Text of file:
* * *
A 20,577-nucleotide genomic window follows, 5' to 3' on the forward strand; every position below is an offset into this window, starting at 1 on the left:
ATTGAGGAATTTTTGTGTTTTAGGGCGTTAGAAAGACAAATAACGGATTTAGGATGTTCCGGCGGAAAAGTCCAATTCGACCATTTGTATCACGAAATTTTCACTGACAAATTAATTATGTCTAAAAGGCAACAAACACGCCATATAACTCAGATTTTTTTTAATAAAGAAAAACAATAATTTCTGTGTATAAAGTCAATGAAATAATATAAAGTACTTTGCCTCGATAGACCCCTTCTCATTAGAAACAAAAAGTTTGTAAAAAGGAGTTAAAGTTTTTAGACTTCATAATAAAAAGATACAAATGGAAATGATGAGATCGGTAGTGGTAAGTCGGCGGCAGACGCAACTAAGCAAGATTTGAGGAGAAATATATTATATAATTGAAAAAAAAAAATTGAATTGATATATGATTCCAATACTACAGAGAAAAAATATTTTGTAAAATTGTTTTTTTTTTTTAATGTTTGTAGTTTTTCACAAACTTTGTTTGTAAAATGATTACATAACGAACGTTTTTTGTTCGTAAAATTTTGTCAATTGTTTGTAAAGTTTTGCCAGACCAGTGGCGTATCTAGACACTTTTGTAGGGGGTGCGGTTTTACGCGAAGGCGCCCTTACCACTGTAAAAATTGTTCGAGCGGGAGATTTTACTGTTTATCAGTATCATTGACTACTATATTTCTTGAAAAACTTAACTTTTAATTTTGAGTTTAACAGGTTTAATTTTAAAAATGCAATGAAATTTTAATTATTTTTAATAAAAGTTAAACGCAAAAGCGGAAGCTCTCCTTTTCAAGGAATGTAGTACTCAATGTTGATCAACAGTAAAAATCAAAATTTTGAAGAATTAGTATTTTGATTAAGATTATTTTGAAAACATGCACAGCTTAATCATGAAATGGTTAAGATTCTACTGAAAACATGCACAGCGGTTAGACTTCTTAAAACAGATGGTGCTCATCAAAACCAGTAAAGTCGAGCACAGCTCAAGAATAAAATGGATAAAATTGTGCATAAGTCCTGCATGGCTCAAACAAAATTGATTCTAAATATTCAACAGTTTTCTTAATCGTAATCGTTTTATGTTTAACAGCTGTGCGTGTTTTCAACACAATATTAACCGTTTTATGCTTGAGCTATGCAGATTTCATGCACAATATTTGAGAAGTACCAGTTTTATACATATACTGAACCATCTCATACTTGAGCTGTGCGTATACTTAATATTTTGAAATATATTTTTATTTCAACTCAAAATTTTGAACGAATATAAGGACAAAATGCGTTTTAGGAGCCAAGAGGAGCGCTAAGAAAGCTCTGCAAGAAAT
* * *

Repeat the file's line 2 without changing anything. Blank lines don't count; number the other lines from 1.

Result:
ATTGAGGAATTTTTGTGTTTTAGGGCGTTAGAAAGACAAATAACGGATTTAGGATGTTCCGGCGGAAAAGTCCAATTCGACCATTTGTATCACGAAATTTTCACTGACAAATTAATTATGTCTAAAAGGCAACAAACACGCCATATAACTCAGATTTTTTTTAATAAAGAAAAACAATAATTTCTGTGTATAAAGTCAATGAAATAATATAAAGTACTTTGCCTCGATAGACCCCTTCTCATTAGAAACAAAAAGTTTGTAAAAAGGAGTTAAAGTTTTTAGACTTCATAATAAAAAGATACAAATGGAAATGATGAGATCGGTAGTGGTAAGTCGGCGGCAGACGCAACTAAGCAAGATTTGAGGAGAAATATATTATATAATTGAAAAAAAAAAATTGAATTGATATATGATTCCAATACTACAGAGAAAAAATATTTTGTAAAATTGTTTTTTTTTTTTAATGTTTGTAGTTTTTCACAAACTTTGTTTGTAAAATGATTACATAACGAACGTTTTTTGTTCGTAAAATTTTGTCAATTGTTTGTAAAGTTTTGCCAGACCAGTGGCGTATCTAGACACTTTTGTAGGGGGTGCGGTTTTACGCGAAGGCGCCCTTACCACTGTAAAAATTGTTCGAGCGGGAGATTTTACTGTTTATCAGTATCATTGACTACTATATTTCTTGAAAAACTTAACTTTTAATTTTGAGTTTAACAGGTTTAATTTTAAAAATGCAATGAAATTTTAATTATTTTTAATAAAAGTTAAACGCAAAAGCGGAAGCTCTCCTTTTCAAGGAATGTAGTACTCAATGTTGATCAACAGTAAAAATCAAAATTTTGAAGAATTAGTATTTTGATTAAGATTATTTTGAAAACATGCACAGCTTAATCATGAAATGGTTAAGATTCTACTGAAAACATGCACAGCGGTTAGACTTCTTAAAACAGATGGTGCTCATCAAAACCAGTAAAGTCGAGCACAGCTCAAGAATAAAATGGATAAAATTGTGCATAAGTCCTGCATGGCTCAAACAAAATTGATTCTAAATATTCAACAGTTTTCTTAATCGTAATCGTTTTATGTTTAACAGCTGTGCGTGTTTTCAACACAATATTAACCGTTTTATGCTTGAGCTATGCAGATTTCATGCACAATATTTGAGAAGTACCAGTTTTATACATATACTGAACCATCTCATACTTGAGCTGTGCGTATACTTAATATTTTGAAATATATTTTTATTTCAACTCAAAATTTTGAACGAATATAAGGACAAAATGCGTTTTAGGAGCCAAGAGGAGCGCTAAGAAAGCTCTGCAAGAAAT